Academic journal article Journal of International Business Research

Exploring Soccer Fans' Consumer Motives in Four Eastern European Countries

Academic journal article Journal of International Business Research

Exploring Soccer Fans' Consumer Motives in Four Eastern European Countries

Article excerpt


From the earliest civilizations to the present day, the candle-flame of sport has drawn spectators to watch players skilled at competitive contests (Sloan, 1989). Over the past 25 years, researchers and sport marketers have investigated and shown increasing interest in the factors that motivate spectators to watch or attend sporting events. During this same period, the marketing emphasis on sporting events has shifted from national levels to a global perspective. An estimated 2.2 billion fans attended or watched as clubs from 32 countries, representing 6 football confederations, participated in the 2010 FIFA World Cup Tournament hosted by South Africa (Federation de Internationale Football Association, 2012). Acknowledging this trend, more than 10 years ago researchers began investigating spectator sport in different countries (e.g. Kwon & Trail, 2001; Fink, Trail & Anderson, 2002; Funk, Mahony & Ridinger, 2002; James & Ross, 2004; Hall & O'Mahony, 2006; Won & Kitamura, 2007; Correia & Estevez, 2007; Wann, Grieve, Zapalac & Pease, 2008; Funk, Filo, Beaton & Pritchard, 2009; et al.). From this research perspective, and those of other researchers, it is known that sport markets vary in different countries due to economic conditions, cultures, and customs. Further, Won and Kitamura (2007, p. 95) suggest "More inter-cultural or cross-national research examining the differences in spectator motives is needed to identify how spectator motives differ by culture or location and to refine existing motivation theories." In order to address the need for continuing research on spectators' consumer motives in different countries and cultures, the authors conducted the current study in four Eastern European countries.

Like many countries of Eastern Europe, the economies of Hungary, Poland, Romania and Moldavia are characterized as in various stages of transition, as each country continues to progress from former state-run to present day market-driven economies. At the same time, admission into the European Union has introduced another transformation for the countries of Hungary, Poland, and Romania as each seeks to create economic partners with Eastern Europe countries, and others further abroad. In the field of sport, soccer dominates the competitive landscape in Eastern Europe, from intramural sport activities to semi-pro sport clubs up to professional leagues. As the economies of Hungary, Poland, Romania and Moldova progress, it is important for sport clubs and sporting event marketers to understand the motivations of spectators in these countries.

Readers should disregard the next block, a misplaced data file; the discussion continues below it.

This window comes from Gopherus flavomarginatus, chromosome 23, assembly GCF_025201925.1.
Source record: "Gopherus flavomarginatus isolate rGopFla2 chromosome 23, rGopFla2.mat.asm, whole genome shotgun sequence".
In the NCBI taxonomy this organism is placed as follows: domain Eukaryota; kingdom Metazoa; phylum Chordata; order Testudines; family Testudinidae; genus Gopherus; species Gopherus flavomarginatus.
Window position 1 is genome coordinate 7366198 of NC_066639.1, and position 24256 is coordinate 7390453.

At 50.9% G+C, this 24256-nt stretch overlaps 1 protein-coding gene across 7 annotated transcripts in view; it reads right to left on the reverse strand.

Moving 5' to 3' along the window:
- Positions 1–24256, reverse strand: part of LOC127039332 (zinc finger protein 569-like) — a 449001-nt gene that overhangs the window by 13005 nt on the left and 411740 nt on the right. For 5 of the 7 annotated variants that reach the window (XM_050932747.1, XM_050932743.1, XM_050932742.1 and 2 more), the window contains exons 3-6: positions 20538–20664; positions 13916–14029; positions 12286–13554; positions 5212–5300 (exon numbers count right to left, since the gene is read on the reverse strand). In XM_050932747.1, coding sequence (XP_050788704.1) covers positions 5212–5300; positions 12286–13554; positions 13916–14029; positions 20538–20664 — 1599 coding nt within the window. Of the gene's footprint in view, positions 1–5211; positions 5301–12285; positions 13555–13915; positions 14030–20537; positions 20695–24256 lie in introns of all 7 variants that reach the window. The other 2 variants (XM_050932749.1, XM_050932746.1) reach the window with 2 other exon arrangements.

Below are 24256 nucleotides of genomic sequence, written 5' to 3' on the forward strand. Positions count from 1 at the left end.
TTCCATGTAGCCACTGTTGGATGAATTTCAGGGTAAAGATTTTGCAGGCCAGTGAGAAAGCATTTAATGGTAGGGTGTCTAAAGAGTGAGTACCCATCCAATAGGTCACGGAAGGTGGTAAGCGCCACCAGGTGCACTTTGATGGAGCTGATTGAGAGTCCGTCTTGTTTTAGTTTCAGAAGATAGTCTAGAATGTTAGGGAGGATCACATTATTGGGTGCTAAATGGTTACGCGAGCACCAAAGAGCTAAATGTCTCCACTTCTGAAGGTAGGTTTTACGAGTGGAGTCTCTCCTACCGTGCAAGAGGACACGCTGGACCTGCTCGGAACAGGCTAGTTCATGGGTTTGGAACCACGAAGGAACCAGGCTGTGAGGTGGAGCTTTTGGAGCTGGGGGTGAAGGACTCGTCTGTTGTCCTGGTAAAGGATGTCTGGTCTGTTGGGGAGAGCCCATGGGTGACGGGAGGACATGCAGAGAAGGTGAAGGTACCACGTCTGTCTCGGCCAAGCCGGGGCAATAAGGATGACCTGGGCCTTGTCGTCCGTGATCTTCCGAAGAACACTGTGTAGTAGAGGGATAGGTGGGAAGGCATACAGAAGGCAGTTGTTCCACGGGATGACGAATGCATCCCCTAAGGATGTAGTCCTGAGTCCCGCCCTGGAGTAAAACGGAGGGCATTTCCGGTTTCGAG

The main objective of this study was to contribute to the spectator motivation literature by examining sport consumer motives of soccer spectators in Eastern Europe. To meet the primary objective, items from existing sports consumer motivation scales were evaluated, and adapted to a survey instrument for use in each of the four countries.


Development of the sport

For most of Eastern Europe, soccer has been historically the dominant sport in terms of number of events, media presence, and attendance (Golaszewski, 2003; IRES, 2009; Kennedy, 2011). In Hungary and Poland, soccer has a very rich and diverse history as the first football divisions for sporting clubs were organized more than a hundred years ago. This happened in the 1890s and culminated in the formation of the Hungarian and Polish Football Associations in 1901 and 1906, respectively. Hungary became a member of Federation Internationale de Football Associations (FIFA) 1907, and Poland and Romania respectively in 1923 and 1930. In 1990, national soccer teams were established in the Republic of Moldova, one year before the country separated from the Union of Soviet Socialist Republics (USSR) (Football Federation of Moldova, 2011). The Football Association of Moldova became a FIFA member in 1994 (Federation de Internationale Football Association, 2012). …

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